The environmental benefits of heat pumps are certainly not news to anyone – or at least, they shouldn’t be, least of all for businesses looking to both reduce costs and deliver on their ESG goals. Heat pumps are renowned for being the most cost-effective form of electricity-based heating, making them less expensive to run and more environmentally friendly.
One of the lessons the cost-of-living crisis has taught us is that energy efficiency makes a difference when it comes to saving on energy costs, meaning high energy efficiency ratings play a role in lowering electricity bills for both households and businesses, making heat pumps a compelling option.
In our ongoing battle to reduce our carbon footprint, systems that use electricity to run (and only a small amount) as opposed to burning high amounts of fuel should be regarded as the obvious path to follow. However, growth in the implementation of these systems has been slower than expected in the UK. Here, Brian Imrie, managing director of adi Facilities Engineering, a division of multi-disciplinary leading engineering firm adi Group, explores the reasons behind this.
The UK Government recognises that heat pumps are essential to reducing carbon emissions across the nation, and has outlined plans to increase installations from 55,000 a year (in 2021) to 600,000 by 2028. The Government aims for the UK’s heat pump market to become one of the largest in Europe, and has implemented a number of policies and schemes to facilitate investment, including the Boiler Upgrade System and the Heat Pump Investment Accelerator Competition.
Nevertheless, the transition to this technology has been relatively slow, in spite of evidence showing that most homes and businesses in the UK are suitable for heat pumps. So, what’s stopping people from investing? Historically, cost has been the biggest deterrent. With the price of gas having been lower in the past when compared to that of electricity, many are – wrongly – concerned about running costs. Data shows that where correctly specified, efficient heat pumps have similar running costs to gas boilers, and even more so since the onset of the energy crisis. And with heat pumps lasting much longer than gas systems, you won’t have to think about a replacement for years. Ultimately, heat pumps pay for themselves in just a few years, and are able to generate substantial annual savings for their owners after that, particularly if energy prices continue to rise faster than electricity – for instance, air source heat pumps need three times less energy than a gas boiler to do exactly the same job, and figures for other types of heat pumps are largely similar.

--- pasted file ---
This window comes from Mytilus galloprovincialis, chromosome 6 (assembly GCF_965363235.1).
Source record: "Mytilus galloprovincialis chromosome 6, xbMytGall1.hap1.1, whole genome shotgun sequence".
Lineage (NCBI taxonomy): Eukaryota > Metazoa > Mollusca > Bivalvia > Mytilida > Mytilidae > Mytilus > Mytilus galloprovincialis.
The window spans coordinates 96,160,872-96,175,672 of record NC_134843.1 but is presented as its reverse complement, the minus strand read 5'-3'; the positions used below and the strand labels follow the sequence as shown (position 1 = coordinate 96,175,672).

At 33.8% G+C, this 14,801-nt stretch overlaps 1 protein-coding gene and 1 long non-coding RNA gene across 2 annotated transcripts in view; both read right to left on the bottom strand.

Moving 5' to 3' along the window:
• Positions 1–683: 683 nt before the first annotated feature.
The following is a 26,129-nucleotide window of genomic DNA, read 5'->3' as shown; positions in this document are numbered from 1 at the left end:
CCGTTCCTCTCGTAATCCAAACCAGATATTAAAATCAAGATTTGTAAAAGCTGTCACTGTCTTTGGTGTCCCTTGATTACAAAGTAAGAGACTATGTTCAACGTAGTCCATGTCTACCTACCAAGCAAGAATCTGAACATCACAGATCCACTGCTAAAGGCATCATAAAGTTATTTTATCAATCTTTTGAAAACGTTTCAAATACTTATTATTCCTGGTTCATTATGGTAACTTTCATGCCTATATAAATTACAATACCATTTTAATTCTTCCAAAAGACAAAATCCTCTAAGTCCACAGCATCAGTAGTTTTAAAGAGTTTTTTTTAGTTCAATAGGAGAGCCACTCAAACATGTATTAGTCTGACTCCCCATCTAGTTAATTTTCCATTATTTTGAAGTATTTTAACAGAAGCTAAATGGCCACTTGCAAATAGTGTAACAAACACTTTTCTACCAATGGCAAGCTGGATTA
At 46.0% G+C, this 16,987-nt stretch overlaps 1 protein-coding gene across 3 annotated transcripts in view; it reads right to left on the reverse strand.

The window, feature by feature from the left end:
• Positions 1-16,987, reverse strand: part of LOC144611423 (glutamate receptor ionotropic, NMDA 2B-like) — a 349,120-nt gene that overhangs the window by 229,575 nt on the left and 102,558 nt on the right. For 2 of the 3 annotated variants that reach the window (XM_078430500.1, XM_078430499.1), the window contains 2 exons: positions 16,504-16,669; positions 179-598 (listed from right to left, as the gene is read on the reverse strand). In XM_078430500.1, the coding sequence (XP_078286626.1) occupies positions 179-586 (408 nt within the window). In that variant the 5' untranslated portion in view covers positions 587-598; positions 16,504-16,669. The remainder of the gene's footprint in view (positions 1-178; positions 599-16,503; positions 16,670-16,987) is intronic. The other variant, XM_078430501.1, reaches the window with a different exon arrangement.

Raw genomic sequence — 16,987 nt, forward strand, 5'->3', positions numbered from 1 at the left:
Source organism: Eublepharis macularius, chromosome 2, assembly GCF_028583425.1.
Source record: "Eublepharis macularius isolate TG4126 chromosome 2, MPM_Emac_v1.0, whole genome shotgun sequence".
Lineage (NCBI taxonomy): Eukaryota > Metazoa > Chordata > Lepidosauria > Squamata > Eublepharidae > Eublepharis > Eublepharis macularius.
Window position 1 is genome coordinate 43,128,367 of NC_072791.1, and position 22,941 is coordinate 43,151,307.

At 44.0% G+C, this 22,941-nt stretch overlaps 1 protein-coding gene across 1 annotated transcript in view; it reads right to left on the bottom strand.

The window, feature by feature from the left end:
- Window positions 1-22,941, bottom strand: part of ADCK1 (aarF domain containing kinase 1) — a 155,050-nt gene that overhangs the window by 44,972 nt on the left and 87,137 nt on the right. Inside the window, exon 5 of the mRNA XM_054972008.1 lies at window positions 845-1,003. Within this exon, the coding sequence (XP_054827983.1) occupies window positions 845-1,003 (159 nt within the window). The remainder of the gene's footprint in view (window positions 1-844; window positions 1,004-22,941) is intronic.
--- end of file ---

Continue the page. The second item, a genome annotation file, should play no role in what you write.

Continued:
Regulatory uncertainty doubtlessly plays a role too, with many unsure as to how reliable the Government’s programmes are from a financial aid viewpoint long-term and some being unaware that these schemes exist and are viable options altogether. Nevertheless, as the Government continues to invest significant time and resources into initiatives designed to help the nation meet its net zero by 2050 goal, there is likely to be increased investment into relevant programmes and initiatives. This is quite simply the direction we are heading towards, as is epitomised by the upcoming ban on new petrol and diesel vehicles, the 2025 gas boiler ban for new homes, or the uplift in energy efficiency standards for new buildings, just to name a few.
Of course, many are discouraged by the overall uncertainty stemming from and adopting new technology they fear to be premature, being more likely to wait for it to evolve further and potentially become cheaper or more widely available before being willing to test it. However, businesses can’t afford to be left behind, and to hesitate to make what are proven to be effective changes to reduce their carbon footprint – changes that are going to be invaluable in the long term as our efforts to safeguard our planet continue to intensify. What’s more, it is a proven fact that renewable systems such as heat pumps significantly increase the value of a building – again a significant help in the long term. The benefits of investing in commercial heat pumps are not negligible, and the sooner we embrace this new technology, the easier it will be to reap its benefits.
About the Author
Brian Imrie is managing director of adi Facilities Engineering, a division of multi-disciplinary engineering firm adi Group delivering expert compliance engineering and management services, hard engineering solutions, soft service delivery and management, multi-site solutions and facility maintenance.
Brian has spent over 20 years in Facilities & Engineering, providing tailored solutions to clients in both hard services & TFM, as well as working on business and opportunity development, customer relationships and driving continuous improvement.